30/04/2013 13:25 BST | Updated 30/06/2013 06:12 BST

Why Do We Like Tony Stark?

By Ed Perry

Everyone hates the 'one percent'. Most people do anyway. After all, the only people who tend to like one-percenters are other one-percenters and, well, there aren't very many of them. This poses something of a conundrum regarding the Iron Man franchise. We go to the cinema in droves to watch these movies. Movies about Tony Stark, an alcoholic, multi-billionaire 'philanthropist' who likes nothing better than blowing shit up whilst listening to AC/DC. What a complex and compassionate character.

He's not the only moneyed superhero to grace our screens of late - let's not forget the titular hero of the vastly overrated Dark Knight franchise. Yes, I know that everything Christopher Nolan touches turns into gold and fanboy semen stains, but let's take a moment here to actually explore the character of Bruce Wayne. He's a privileged kid that spends his trillion dollar inheritance on weaponising himself in order to... beat up poor people. They're thieves and murderers and whatnot, but it's not like Bruce Wayne is doing anything to solve the problems in society that cause crime to begin with. He could have used his considerable wealth to go into politics and clean up Gotham legitimately. Instead, he chooses to become a criminal himself. Just a richer one.

All the Dark Knight franchise really teaches us is 'don't break the law kids, or the rich will come and get all jujitsu up in your face. They'll fuck you up'. Hell, even Heath Ledger's iconic Joker, the ultimate Dark Knight villain, is perceived as totes insane, basically because he doesn't give a shit about money. Killing and maiming people we take in our stride; we see villains do this all the time. But burning a huge pile of money? Now that's fucking crazy.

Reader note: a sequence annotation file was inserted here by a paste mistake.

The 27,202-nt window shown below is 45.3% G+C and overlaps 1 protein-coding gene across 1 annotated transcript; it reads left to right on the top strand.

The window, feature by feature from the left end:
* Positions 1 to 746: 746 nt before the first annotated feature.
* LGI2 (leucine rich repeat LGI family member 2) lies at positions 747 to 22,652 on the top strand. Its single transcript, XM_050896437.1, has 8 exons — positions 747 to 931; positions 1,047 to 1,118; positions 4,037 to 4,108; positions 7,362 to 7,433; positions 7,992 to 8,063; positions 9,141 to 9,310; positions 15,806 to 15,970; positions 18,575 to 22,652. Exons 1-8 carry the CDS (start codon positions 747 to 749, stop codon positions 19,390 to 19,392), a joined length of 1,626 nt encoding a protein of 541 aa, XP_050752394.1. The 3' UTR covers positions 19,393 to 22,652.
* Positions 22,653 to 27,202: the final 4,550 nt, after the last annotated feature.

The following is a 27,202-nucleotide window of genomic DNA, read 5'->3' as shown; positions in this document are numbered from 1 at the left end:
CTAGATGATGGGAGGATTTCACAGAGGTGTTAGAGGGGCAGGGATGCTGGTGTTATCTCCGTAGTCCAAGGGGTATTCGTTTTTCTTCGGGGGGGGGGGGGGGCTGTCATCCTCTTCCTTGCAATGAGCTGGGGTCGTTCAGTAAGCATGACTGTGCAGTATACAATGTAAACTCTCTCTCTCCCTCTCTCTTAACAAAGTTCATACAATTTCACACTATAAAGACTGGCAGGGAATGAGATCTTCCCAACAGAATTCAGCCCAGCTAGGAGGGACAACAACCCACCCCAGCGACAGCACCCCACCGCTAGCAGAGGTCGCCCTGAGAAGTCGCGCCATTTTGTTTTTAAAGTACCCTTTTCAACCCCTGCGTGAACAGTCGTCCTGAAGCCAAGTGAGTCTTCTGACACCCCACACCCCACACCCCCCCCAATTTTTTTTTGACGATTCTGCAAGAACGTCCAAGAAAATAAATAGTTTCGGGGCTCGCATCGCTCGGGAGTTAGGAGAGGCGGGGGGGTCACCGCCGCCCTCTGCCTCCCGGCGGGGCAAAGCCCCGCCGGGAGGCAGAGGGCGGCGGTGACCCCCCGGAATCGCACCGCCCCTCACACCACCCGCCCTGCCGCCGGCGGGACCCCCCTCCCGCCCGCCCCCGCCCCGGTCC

With Iron Man, we are faced with tediously similar problems. Tony Stark has this supposed moment of clarity when he realises the weapons that his company make are only propagating war, not defending America. So what does he do? Use his enormous wealth, intelligence and influence to take a stand against the international arms trade? No. He turns himself into a weapon wrapped in an American flag and flies around damaging public property.

Ultimately, we must like these characters, because we identify with them on some level. Tony Stark is not completely alien to us, nor is Bruce Wayne. They both to an extent reject their position in society, and try to use their wealth for 'good'. Whatever that means. And it feels nice to have your faith in capitalism reaffirmed for a couple of hours. You come out of an Iron Man movie all fuzzy inside, thinking that maybe our world isn't such a bad one after all.

Perhaps democracy and capitalism really are the best options out of a bad bunch. Then you realise that Iron Man 3 was a Hollywood production, and of course Hollywood wants you to feel that way. The cycle of crippling self doubt begins anew, and you go back again and again, desperate for another sweet fix of affirmation from the bright lights and the catchy music.